OT: The Official Soup, Bread, and Cheese Thread

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I know there are a few Atliens on here. Mitch's Meat and Fish on Crossville Rd in Roswell GA makes some ridiculous soups. Grabbed a large container of his cheesy steak soup today. The most tender cuts of meat in this stuff. It's super thick and is definitely enough for a meal.
 
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Santa didn't bring me the dutch oven I wanted saying we didn't have the space for it. But I didn't realize it would work in a CI skillet. I'll have to investigate further.
I began making this recipe with a nice, big Le Creuset dutch oven but the last ten times I have been using a 12" cast iron pan with aluminum foil as the "lid." Works great both ways.
 
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You sound like my grandmother. We had garbage pickup once a week, and trash one day a week. Our garbage pail was always empty. Leftovers and scraps from one meal were used the next day. Wednesday was Sheppard's Pie - the best table scrap meal going.

Soup for me is a labor of love. I save the discards of vegetable prep, nothing rotten ever, but more like ends of broccoli, carrots, onions etc., garlic bottoms, anything I think will lend flavor and nutrients. Put it in a zip lock bag, keep it in your freezer and continue to add to it. I add to this all bones from the table and freeze these also. Once you have two bags worth, good size bags, maybe 2qt or so x two you are ready to make a good stock. Simmer/boil on low for a day or so, more like two, adding water when necessary in a 7.5qt pot. Move it around as much as you want with a big spoon. Take your time, when you think you're done, most things in this pot are unidentifiable, you've cooked it down.

Strain this a couple of times thru a wire screen strainer regular width, allow to get chilled overnight, then remove top layer of fat which has congealed. You are ready to proceed. If it is bitter at all maybe from chicken bones add some sugar to taste, not much.

At this point based on the flavor of your stock decide what kind of soup you want to make. Select a meat, select your veggies, lentils or beans, rice or barley, potatoes, etc. Flavor your meat by sauteing it first. Add your beans and harder vegetables first, then later your quartered mushrooms, noodles etc.

Know your timing. Actually making the soup, the cooking of it, really on depends your slowest cooking ingredient but there are no exacts. The longer it cooks without making mush out of your veggies the better. Better flavors, better broth. If using beef to cook take your time til it's tender. Add any spices you think you might need. Don't F it up, it won't need much at all.

The stock is so vitamin and nutrient rich it is a blessing. Very healthy, liquid gold. Very flavorful. Good stock is a culinary delight.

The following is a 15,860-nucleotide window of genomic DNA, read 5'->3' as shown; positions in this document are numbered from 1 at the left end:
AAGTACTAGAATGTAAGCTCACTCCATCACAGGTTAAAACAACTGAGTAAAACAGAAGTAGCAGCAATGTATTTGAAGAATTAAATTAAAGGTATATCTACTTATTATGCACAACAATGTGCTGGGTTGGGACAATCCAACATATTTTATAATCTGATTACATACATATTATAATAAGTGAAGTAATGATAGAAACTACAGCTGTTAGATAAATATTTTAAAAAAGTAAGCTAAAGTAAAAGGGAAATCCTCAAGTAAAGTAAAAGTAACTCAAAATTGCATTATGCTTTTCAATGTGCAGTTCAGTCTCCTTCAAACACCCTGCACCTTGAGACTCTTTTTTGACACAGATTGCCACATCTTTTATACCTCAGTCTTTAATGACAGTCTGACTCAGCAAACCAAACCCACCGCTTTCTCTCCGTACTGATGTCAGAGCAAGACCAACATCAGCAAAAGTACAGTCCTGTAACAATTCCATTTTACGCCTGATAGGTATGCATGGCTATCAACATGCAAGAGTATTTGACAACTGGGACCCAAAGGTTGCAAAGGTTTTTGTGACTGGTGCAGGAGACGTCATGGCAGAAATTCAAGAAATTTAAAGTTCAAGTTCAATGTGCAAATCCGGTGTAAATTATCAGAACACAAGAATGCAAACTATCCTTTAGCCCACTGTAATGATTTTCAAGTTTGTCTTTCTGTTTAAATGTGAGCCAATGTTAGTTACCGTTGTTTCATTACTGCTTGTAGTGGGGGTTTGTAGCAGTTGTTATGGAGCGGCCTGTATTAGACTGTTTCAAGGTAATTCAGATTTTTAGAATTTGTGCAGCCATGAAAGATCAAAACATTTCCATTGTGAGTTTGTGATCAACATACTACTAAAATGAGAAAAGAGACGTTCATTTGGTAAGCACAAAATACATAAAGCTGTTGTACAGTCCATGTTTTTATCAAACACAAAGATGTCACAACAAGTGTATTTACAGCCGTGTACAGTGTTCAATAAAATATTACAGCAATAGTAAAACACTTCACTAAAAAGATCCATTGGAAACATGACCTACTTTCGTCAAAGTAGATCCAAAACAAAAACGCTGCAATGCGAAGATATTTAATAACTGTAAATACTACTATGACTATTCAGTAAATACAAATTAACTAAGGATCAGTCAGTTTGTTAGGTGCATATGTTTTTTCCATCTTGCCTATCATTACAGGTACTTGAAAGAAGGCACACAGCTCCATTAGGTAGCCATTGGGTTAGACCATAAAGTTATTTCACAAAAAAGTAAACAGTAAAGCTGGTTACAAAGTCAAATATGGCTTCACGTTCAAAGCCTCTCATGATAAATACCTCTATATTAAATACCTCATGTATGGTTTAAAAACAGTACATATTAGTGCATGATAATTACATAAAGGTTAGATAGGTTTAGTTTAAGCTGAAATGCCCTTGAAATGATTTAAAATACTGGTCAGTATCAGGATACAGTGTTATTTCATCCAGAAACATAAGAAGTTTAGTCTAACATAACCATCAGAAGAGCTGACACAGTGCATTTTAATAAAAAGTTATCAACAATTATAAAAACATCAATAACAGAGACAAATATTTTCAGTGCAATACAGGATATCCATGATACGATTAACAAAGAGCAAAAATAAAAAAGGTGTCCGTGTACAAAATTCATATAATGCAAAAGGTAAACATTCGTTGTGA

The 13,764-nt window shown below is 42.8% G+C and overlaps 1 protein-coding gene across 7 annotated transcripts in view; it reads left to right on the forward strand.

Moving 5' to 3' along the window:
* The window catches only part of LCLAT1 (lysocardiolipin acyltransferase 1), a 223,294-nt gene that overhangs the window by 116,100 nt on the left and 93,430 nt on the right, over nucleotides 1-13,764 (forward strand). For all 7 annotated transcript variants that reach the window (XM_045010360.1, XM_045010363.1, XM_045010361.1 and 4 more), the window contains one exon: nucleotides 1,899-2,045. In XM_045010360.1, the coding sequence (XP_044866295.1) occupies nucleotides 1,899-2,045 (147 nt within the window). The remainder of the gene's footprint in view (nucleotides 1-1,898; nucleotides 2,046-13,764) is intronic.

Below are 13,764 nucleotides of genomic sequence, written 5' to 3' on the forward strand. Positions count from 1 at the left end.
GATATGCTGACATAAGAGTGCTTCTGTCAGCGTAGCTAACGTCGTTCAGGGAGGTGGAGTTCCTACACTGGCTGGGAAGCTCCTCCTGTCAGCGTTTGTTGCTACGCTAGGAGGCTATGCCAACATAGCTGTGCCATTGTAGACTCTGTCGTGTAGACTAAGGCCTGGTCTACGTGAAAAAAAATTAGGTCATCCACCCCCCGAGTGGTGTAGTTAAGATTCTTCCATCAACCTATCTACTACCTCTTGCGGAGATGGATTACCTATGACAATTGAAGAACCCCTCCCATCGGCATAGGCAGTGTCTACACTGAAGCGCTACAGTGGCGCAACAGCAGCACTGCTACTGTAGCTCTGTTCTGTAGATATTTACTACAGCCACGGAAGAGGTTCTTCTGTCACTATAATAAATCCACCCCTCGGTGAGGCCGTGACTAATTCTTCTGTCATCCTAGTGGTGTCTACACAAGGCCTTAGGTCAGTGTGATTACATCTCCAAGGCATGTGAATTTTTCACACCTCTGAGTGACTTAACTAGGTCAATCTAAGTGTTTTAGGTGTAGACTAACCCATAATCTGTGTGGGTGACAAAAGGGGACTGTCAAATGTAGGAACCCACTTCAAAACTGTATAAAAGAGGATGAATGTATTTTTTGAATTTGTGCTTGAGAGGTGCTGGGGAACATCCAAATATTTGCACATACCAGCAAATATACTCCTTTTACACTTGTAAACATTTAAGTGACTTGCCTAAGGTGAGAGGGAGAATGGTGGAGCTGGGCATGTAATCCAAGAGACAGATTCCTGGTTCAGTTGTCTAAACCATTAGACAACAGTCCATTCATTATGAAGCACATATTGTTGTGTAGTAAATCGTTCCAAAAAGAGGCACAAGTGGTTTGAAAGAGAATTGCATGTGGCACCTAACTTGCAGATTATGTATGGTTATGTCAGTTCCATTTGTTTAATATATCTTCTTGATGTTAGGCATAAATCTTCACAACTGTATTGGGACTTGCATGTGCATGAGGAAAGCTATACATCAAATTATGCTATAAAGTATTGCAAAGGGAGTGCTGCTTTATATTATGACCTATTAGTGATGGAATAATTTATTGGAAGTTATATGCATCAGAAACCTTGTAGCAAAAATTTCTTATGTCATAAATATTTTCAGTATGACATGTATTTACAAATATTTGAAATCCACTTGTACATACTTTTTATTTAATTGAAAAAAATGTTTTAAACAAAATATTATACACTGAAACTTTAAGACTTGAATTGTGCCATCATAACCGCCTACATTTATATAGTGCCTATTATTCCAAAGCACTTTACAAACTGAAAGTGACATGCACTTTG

There are only 3 ways to create flavor in soup. The stock, the ingredients you add, spices. Stock is the backbone, hard to get a really great soup without it.

You have to have a natural feel for how much of each ingredient you add, I don't use recipes. When finishing broth/water level should be about one inch from top. Plenty of soup to go around, freeze some for other days.

Delicious! Make it a little different each time. For vegetable soup use no bones or meat. Same principles.
 

Hans Sprungfeld

Too spicy for the Cesspool
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Kreplach. Likely made with a bottom feeding Jew chicken.
Time to disambiguate a bit:

Are you referring to a "bottom feeding Jew"-type of chicken or a "bottom feeding chicken" about whom your mother amusingly uses Jew rather than Jewish as an adjective?
 
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Hans Sprungfeld

Too spicy for the Cesspool
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Give me a good old fashioned grilled cheese...one actually grilled in butter on a flat grill, cheddar on slices of white bread.

Screw all of those artisanal, three cheese sandwiches, on over thick Ukranian sourdough, with a touch of hubris and priced accordingly.
Screw hubris. Many sandwiches with better ingredients taste better.
 
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You sound like my grandmother. We had garbage pickup once a week, and trash one day a week. Our garbage pail was always empty. Leftovers and scraps from one meal were used the next day. Wednesday was Sheppard's Pie - the best table scrap meal going.
My father was born in 1928 and grew up during the Great Depression and the years shortly after, the 30's really. I'm actually just seeking flavor, but for that older generation, kitchen frugality was a real thing.
 
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